When have you gone into the wilderness? I moved to Missouri in the middle of winter. The Midwestern brown fields had turned into a few feet of snow. Not the ideal first couple weeks. More than the weather, it took longer than I expected to adjust to a new community. I began to wrestle with God’s presence in my life; did I miss Him on this decision or did He, in fact, put me in this awkward place. Describing Missouri as a wilderness, fit in more ways than one for me.

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Finding yourself in the wilderness causes you to have more questions than answers. Doubt swirls like a Midwestern tornado. Has God hidden from me? Will anyone who understands come along side of me? How do I leave this place?

Monotony tires our spiritual lives. Attending church requires effort. Engaging Scripture lacks illumination from the Holy Spirit. Prayer seems transactional rather than relationally connecting with God. We even fear to share about the wilderness to those closest to us in community.

The wilderness brought space in my life for new experiences. I began to reconnect with family and made new friends. The search for God caused me to find Him differently. Eugene Peterson in Leap Over the Wall talks about the wilderness:

I readily acknowledge that this circumstantial wilderness is a terrible, frightening, and dangerous place; but I also believe that’s a place of beauty. There are things to be seen, heard, and experienced in this wilderness that can be seen, heard, and experienced nowhere else. When we find ourselves in the wilderness, we do well to be frightened we also do well to be alert, opened-eyed. In the wilderness we’re plunged into an awareness of danger and death; at the very same moment we’re plunged, if we let ourselves be, into an awareness of the great mystery of God and the extraordinary preciousness of life (pg. 74)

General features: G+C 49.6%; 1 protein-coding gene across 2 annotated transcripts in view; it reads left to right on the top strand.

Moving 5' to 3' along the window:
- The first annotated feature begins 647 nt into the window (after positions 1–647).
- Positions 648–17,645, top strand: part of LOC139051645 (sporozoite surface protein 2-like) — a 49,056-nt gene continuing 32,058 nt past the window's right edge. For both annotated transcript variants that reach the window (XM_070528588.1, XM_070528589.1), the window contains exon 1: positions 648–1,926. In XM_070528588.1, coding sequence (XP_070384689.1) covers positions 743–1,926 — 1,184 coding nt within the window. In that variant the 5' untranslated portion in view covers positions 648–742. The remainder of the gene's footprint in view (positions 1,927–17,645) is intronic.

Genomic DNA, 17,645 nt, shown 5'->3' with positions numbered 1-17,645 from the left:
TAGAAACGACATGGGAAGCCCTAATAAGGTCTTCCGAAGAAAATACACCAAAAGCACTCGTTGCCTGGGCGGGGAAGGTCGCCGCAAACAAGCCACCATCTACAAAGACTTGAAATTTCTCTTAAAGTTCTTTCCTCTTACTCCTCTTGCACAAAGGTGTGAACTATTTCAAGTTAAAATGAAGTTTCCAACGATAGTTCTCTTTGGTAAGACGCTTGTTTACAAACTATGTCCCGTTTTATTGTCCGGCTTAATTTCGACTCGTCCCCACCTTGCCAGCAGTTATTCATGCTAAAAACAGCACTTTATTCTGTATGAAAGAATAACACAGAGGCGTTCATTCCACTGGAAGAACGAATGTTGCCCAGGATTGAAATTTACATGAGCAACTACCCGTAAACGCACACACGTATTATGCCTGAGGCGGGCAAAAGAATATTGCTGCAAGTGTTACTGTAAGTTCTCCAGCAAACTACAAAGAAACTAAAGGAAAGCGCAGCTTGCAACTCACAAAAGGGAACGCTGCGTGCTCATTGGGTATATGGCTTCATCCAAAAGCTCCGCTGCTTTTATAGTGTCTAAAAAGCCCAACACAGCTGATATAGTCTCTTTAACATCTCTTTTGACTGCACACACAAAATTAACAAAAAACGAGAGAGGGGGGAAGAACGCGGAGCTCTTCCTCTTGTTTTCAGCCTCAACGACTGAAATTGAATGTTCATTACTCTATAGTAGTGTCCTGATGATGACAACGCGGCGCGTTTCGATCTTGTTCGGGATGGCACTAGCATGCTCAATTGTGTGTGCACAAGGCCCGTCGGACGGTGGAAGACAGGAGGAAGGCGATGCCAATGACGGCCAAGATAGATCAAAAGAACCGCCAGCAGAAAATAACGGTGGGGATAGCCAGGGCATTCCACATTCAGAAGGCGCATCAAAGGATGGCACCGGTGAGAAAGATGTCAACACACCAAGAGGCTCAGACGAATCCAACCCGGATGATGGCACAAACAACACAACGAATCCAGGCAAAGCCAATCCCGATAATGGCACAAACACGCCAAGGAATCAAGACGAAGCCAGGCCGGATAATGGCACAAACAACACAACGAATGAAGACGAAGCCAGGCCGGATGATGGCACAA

I’ll never forget one of the extraordinary moments in the wilderness. Bill, a boss from college, came to Missouri for a conference. He called me and asked to meet for lunch. In theses seasons, you’re a little more attuned to God bringing the right people into your life. We talked about the difficulty and beauty of my time in Missouri. He began to share his story about the ups and downs. He related t me in such a way not just to see the light at the end of the tunnel, but see God’s presence in the moment.

The wilderness invites us to listen more intently especially to those who have gone through a similar season. This place causes questions for us because we need a new perspective on ourselves, others, and God. Our hearts grow in grace, humility, compassion, and joy. We lean less on having perfect circumstances or control to rediscover the promises of God.

You might find yourself in the wilderness. Embrace the questions. Listen well. Perhaps, this season might invite to experience God in different ways.

How has your life changed by going into the wilderness? Share in the comment section below.

Photo credit by Ahmed Radwan.